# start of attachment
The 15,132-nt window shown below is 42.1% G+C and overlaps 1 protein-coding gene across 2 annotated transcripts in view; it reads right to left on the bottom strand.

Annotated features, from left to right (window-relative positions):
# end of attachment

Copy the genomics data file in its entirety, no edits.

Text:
The 15,132-nt window shown below is 42.1% G+C and overlaps 1 protein-coding gene across 2 annotated transcripts in view; it reads right to left on the bottom strand.

Annotated features, from left to right (window-relative positions):